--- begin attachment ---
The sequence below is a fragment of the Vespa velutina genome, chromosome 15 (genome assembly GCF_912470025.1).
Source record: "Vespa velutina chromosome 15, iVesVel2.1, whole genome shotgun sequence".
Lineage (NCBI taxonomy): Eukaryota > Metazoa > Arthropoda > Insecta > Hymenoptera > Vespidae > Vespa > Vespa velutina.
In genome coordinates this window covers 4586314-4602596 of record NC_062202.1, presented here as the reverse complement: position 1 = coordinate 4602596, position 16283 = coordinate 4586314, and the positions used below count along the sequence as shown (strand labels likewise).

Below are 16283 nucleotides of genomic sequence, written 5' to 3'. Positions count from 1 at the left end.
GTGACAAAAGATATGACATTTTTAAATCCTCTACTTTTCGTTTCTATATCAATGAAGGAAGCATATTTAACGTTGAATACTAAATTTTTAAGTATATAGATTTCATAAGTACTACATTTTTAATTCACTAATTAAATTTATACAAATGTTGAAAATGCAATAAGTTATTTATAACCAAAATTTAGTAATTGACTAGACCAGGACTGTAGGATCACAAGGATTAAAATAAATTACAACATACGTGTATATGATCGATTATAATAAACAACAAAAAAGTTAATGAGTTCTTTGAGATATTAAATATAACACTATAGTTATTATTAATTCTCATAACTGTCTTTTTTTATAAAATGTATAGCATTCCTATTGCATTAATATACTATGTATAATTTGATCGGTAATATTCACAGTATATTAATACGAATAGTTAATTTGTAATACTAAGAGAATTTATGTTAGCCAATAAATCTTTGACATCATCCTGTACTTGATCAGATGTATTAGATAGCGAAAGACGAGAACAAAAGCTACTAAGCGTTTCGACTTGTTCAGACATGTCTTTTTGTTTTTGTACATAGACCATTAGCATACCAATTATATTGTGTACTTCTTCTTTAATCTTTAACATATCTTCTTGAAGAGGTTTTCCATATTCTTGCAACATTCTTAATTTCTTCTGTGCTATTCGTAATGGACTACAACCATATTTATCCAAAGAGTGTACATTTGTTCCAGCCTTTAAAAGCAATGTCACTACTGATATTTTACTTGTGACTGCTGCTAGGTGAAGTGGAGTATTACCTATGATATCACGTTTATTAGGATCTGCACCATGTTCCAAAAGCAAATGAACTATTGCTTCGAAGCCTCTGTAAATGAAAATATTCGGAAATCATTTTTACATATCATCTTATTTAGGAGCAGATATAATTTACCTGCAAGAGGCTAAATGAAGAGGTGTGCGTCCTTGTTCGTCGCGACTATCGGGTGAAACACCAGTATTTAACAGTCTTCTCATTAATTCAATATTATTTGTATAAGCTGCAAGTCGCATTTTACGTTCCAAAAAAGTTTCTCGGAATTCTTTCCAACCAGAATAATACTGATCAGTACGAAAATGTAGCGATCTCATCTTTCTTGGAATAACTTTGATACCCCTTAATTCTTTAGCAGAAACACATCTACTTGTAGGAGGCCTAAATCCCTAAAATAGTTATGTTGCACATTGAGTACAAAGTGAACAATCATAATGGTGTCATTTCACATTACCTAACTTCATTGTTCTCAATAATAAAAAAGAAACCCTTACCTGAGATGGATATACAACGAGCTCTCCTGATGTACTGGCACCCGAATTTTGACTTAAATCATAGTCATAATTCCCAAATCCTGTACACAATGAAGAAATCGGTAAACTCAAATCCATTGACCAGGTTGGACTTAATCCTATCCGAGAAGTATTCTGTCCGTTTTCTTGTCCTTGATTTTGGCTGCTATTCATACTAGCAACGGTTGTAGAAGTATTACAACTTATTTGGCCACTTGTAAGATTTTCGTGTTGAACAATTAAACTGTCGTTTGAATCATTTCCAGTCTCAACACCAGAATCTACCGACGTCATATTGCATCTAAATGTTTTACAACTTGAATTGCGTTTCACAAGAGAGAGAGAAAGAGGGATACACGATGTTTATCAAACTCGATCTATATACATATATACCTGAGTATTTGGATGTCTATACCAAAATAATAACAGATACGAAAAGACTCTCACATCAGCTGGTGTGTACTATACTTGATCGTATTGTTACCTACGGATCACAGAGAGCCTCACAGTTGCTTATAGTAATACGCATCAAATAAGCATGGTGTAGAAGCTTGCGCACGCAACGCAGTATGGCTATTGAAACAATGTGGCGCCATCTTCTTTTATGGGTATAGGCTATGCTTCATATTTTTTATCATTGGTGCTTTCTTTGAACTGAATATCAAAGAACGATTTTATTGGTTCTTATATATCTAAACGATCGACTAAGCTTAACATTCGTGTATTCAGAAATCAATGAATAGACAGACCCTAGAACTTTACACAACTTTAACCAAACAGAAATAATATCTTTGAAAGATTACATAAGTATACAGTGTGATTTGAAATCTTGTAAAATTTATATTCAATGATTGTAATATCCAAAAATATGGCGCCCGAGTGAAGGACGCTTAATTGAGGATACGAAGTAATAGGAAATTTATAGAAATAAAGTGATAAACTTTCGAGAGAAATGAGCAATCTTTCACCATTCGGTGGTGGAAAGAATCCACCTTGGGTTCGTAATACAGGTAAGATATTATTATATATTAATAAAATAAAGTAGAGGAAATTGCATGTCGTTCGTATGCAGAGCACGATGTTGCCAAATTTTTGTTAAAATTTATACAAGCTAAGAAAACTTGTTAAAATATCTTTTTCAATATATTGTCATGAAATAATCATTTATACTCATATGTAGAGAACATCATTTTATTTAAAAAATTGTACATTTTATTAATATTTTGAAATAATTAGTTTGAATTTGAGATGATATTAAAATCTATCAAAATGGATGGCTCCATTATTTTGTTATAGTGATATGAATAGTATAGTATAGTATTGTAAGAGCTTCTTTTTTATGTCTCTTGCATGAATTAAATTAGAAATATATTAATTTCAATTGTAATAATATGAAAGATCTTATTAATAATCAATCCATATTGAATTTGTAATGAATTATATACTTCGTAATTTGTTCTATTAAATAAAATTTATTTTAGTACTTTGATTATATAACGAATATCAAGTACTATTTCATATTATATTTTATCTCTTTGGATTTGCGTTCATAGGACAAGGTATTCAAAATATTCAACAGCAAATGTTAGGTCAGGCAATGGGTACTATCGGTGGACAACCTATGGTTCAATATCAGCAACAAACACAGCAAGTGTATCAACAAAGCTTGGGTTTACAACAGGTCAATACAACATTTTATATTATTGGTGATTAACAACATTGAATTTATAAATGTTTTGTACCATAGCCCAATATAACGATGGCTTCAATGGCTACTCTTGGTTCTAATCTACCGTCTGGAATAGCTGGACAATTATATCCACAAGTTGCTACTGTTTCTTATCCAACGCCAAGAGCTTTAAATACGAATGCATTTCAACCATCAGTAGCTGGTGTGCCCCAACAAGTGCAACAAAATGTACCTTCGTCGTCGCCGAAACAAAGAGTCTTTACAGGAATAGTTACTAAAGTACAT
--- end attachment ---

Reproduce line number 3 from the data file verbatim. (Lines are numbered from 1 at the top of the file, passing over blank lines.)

Lineage (NCBI taxonomy): Eukaryota > Metazoa > Arthropoda > Insecta > Hymenoptera > Vespidae > Vespa > Vespa velutina.